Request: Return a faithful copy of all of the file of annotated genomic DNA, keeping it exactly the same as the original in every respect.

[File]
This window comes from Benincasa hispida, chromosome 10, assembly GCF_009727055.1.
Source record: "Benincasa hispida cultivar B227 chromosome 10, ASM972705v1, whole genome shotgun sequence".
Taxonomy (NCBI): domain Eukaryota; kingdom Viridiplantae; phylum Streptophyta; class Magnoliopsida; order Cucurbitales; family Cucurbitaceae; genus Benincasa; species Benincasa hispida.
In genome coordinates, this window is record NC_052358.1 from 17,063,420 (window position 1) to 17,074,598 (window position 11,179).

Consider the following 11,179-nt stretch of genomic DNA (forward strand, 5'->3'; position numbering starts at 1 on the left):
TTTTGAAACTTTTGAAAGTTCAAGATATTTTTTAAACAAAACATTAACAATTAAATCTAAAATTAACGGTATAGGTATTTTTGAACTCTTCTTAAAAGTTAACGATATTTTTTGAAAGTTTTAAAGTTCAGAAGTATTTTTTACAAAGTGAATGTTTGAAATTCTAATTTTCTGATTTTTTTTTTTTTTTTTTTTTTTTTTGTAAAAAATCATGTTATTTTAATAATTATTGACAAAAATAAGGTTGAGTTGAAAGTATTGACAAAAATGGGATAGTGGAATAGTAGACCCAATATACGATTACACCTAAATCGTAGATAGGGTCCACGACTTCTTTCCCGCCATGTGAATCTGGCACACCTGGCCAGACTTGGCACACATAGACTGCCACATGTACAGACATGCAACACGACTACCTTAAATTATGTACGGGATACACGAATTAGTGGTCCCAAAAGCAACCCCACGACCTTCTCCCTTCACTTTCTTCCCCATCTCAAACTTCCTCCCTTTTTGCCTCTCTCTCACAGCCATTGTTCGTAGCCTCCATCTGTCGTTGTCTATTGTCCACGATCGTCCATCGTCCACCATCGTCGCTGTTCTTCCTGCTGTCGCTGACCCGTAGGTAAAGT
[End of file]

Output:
This window comes from Benincasa hispida, chromosome 10, assembly GCF_009727055.1.
Source record: "Benincasa hispida cultivar B227 chromosome 10, ASM972705v1, whole genome shotgun sequence".
Taxonomy (NCBI): domain Eukaryota; kingdom Viridiplantae; phylum Streptophyta; class Magnoliopsida; order Cucurbitales; family Cucurbitaceae; genus Benincasa; species Benincasa hispida.
In genome coordinates, this window is record NC_052358.1 from 17,063,420 (window position 1) to 17,074,598 (window position 11,179).

Consider the following 11,179-nt stretch of genomic DNA (forward strand, 5'->3'; position numbering starts at 1 on the left):
TTTTGAAACTTTTGAAAGTTCAAGATATTTTTTAAACAAAACATTAACAATTAAATCTAAAATTAACGGTATAGGTATTTTTGAACTCTTCTTAAAAGTTAACGATATTTTTTGAAAGTTTTAAAGTTCAGAAGTATTTTTTACAAAGTGAATGTTTGAAATTCTAATTTTCTGATTTTTTTTTTTTTTTTTTTTTTTTTTGTAAAAAATCATGTTATTTTAATAATTATTGACAAAAATAAGGTTGAGTTGAAAGTATTGACAAAAATGGGATAGTGGAATAGTAGACCCAATATACGATTACACCTAAATCGTAGATAGGGTCCACGACTTCTTTCCCGCCATGTGAATCTGGCACACCTGGCCAGACTTGGCACACATAGACTGCCACATGTACAGACATGCAACACGACTACCTTAAATTATGTACGGGATACACGAATTAGTGGTCCCAAAAGCAACCCCACGACCTTCTCCCTTCACTTTCTTCCCCATCTCAAACTTCCTCCCTTTTTGCCTCTCTCTCACAGCCATTGTTCGTAGCCTCCATCTGTCGTTGTCTATTGTCCACGATCGTCCATCGTCCACCATCGTCGCTGTTCTTCCTGCTGTCGCTGACCCGTAGGTAAAGT